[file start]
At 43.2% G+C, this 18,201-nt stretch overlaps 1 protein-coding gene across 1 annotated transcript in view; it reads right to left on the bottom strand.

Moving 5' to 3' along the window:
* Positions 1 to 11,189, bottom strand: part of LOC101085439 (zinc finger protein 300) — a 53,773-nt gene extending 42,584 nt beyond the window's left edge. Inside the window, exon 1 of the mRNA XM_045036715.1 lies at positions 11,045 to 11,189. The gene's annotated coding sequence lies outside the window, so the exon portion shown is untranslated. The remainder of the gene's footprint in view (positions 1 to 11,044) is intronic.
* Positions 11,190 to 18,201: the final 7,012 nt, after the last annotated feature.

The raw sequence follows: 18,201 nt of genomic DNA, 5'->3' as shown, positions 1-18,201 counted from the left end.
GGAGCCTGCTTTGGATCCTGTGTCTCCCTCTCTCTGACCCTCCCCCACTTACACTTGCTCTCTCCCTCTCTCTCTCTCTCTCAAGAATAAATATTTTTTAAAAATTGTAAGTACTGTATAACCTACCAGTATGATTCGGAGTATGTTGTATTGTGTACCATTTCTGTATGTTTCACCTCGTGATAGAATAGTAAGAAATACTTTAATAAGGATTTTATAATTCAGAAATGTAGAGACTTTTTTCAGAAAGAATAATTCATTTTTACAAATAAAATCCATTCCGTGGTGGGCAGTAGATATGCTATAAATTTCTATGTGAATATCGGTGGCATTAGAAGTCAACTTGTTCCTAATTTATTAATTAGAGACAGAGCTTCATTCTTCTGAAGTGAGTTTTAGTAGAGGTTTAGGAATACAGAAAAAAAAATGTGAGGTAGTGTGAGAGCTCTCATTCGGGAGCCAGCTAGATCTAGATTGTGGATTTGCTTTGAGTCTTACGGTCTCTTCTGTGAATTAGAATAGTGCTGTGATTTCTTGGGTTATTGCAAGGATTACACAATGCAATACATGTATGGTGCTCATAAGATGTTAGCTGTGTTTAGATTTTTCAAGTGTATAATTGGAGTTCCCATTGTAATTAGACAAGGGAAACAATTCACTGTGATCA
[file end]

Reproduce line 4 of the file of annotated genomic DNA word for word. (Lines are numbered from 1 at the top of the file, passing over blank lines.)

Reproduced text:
* Positions 11,190 to 18,201: the final 7,012 nt, after the last annotated feature.